Ranbaxy inks consent decree, sets aside $500M

At long last, Ranbaxy Laboratories has come to an agreement with U.S. regulators. Almost three years to the day after the FDA announced an import alert on 30 Ranbaxy products, the company signed a consent decree with the agency. The deal requires Ranbaxy to improve its manufacturing compliance, of course, and opens the door for new FDA approvals of meds made at the two problem plants.

That's the good news. The bad news is that Ranbaxy set aside $500 million to cover civil and criminal penalties stemming from a Justice Department investigation. That's on the high end of analysts' predictions. IIFL analyst Bino Pathiparampil told Bloomberg the $500 million reserve "could wipe out the company's profits for this year and the next."

Worse news for executives and directors at Daiichi Sankyo, which bought a majority stake in Ranbaxy a few months before the manufacturing snafus surfaced: They're taking a direct hit from the settlement. The Japanese drugmaker downgraded its earnings forecast because of the $500 million reserve, saying that net income will drop by 63% for the year ending in March, to about $334 million. CEO Joji Nakayama and board members will take pay cuts of 5% to 30% for 6 months. Justifiably so, the Financial Times says, pointing out the $4.6 billion Daiichi paid for its Ranbaxy stake seemed steep at the time--and looked positively "asinine" a year later.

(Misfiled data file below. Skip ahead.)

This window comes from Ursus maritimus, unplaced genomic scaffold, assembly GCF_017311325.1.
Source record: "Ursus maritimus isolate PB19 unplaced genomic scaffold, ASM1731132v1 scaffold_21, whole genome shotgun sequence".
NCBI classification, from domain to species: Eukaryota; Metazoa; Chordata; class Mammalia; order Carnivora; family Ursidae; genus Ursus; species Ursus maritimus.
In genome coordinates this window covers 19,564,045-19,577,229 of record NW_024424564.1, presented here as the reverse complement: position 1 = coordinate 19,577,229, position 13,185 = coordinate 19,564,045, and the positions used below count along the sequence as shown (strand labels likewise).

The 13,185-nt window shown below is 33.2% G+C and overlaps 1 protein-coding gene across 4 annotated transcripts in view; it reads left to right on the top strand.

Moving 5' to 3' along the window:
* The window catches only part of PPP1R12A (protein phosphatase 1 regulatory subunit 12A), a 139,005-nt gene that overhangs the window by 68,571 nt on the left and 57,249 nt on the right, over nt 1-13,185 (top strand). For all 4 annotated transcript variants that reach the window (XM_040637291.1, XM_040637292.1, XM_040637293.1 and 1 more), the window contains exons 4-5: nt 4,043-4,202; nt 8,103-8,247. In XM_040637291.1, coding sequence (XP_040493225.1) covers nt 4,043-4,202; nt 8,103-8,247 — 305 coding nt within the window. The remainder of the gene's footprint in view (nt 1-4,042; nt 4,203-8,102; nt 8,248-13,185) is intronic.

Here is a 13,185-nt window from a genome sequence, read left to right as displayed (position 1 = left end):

But back to the good news. The consent decree and settlement will blow away the dark clouds that have hung over Ranbaxy for almost three years. As Ranbaxy CEO Arun Sawhney said, the outlook for its U.S. operations is clearer and more predictable. "While we were disappointed by the conduct that led to the FDA's investigation, we are proud of the systematic corrective steps we have taken to upgrade and enhance the quality of our business and manufacturing processes," Sawhney said.

- read the announcement from Ranbaxy
- check out The Economic Times story
- get more from Bloomberg
- see the FT's coverage

Suggested Articles

The FDA has granted Amarin's Vascepa a possible blockbuster label expansion for CV risk reduction in patients with or without CV disease.

In a high-stakes patent lawsuit between CAR-T companies Bristol-Myers Squibb and Gilead Sciences, BMS has come up with a victory. 

It’s been a year of ups and downs for Pfizer’s Xeljanz. But the company is hoping to close on a high note, with help from a new extended-release pill.